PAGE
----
Keller: 'Lackluster' Mitt Romney Allows Ryan to Play Tim Tebow Role

Bill Keller, op-ed contributor and former executive editor of The New York Times, discussed how GOP presidential hopeful Mitt Romney’s political entourage will affect his campaign – and the role of his vice presidential pick of Paul Ryan.

Responding to a caller’s comparison of Ryan to headline-grabbing Jets No. 2 quarterback Tim Tebow, Keller told WNYC’s Brian Lehrer Show on Friday that the veep pick has stepped into the stoplight because Romney does not invigorate the base.    

"To some extent he gets to be Tim Tebow because the starting quarterback is so lackluster to begin with," he said. “Romney has not ignited the Republican party base. … You have to give Romney credit for being willing to put somebody on the ticket who's more vibrant than he is.”

Tebow is the No. 2 quarterback for the Jets, but his megawatt starpower has somewhat pushed starting QB Mark Sanchez out of the spotlight.  

Keller most recently wrote about Romney’s political entourage in a piece in which he explores whether “anything short of hyperpartisanship” is possible today for a Republican leader.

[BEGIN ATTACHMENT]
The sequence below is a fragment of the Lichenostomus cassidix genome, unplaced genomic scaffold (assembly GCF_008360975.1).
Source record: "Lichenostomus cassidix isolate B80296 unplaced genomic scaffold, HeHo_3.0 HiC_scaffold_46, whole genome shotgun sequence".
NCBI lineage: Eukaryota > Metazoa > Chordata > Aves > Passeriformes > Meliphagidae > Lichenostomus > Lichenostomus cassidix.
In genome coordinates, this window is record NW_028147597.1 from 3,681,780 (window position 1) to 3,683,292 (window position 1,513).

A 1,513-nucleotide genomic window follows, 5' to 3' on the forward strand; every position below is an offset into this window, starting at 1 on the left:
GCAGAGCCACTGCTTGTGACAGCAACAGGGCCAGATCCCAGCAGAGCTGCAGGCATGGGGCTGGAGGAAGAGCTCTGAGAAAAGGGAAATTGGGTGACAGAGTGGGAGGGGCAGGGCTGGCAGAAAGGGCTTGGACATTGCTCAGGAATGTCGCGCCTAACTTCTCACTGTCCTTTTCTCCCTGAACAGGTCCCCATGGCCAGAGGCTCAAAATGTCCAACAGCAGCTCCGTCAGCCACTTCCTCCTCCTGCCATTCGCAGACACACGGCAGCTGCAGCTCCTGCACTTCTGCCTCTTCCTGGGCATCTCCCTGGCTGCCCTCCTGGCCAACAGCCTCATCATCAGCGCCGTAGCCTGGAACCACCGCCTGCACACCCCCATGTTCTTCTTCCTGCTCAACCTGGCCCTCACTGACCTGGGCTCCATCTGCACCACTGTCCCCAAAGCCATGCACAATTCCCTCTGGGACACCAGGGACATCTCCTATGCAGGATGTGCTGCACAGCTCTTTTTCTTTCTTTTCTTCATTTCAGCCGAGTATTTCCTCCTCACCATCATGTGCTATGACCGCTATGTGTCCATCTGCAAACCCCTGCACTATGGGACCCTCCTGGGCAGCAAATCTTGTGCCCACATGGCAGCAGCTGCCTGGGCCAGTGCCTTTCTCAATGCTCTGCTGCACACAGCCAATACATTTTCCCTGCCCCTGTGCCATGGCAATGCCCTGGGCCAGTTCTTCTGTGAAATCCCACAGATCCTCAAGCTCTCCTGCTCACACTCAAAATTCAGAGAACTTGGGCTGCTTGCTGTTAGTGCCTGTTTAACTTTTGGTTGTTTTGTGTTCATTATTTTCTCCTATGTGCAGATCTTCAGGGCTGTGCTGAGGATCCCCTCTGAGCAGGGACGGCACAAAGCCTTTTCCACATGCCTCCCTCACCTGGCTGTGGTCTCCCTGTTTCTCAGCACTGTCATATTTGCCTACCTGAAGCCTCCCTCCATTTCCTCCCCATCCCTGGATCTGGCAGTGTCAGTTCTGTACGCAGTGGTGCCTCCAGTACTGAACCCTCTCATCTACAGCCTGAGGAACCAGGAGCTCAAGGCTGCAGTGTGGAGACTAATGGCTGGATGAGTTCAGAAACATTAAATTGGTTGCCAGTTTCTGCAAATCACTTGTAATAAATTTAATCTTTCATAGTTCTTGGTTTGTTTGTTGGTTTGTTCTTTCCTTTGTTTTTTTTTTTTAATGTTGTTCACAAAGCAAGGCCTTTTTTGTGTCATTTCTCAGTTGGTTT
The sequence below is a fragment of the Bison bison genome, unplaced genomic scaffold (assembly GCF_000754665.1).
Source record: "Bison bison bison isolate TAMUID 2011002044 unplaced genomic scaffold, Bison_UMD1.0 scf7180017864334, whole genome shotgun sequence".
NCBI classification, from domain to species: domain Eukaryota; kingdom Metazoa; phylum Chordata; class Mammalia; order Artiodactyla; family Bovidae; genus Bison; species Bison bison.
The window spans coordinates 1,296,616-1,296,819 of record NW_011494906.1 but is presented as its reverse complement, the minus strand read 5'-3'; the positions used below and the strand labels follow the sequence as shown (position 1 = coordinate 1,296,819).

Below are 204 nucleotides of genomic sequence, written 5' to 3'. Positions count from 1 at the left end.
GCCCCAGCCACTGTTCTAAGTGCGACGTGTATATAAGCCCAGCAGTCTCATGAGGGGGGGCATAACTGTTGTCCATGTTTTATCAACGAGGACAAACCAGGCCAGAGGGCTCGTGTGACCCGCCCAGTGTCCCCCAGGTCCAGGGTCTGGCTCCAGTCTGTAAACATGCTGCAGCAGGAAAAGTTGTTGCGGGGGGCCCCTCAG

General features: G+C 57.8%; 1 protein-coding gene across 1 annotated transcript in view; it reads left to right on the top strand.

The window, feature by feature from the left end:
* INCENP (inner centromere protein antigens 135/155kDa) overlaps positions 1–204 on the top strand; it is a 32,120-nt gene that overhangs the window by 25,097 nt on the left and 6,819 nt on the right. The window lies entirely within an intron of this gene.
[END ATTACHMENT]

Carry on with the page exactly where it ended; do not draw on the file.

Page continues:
The columnist also speculated about the fate of Wikileaks founder Julian Assange, who was granted political asylum by Ecuador on Thursday. Assange has been holed up in the Ecuadorian embassy in London for the past two months, and faces arrest and extradition to Sweden on sexual assault charges if he tries to leave.

Assange has said if he goes to Sweden, the U.S. would file its own extradition request and Assange would face espionage charges for putting classified U.S. documents on his Wikileaks web site.

Despite their well publicized battles over what should and should not be reported from the documents, Keller says it would be wrong to try Assange under the espionage act.

"I think the United States is very ambivalent about Julian Assange and what they want to do with him," Keller said.

Keller says the U.S. would like to hold Assange responsible for the massive data dumps, particularly hundreds of thousands of State Department diplomatic cables, which he called "quite embarrassing to the United States."

But they "can't figure out a way to hold him responsible that wouldn't also apply to the New York Times and other organizations that published this material."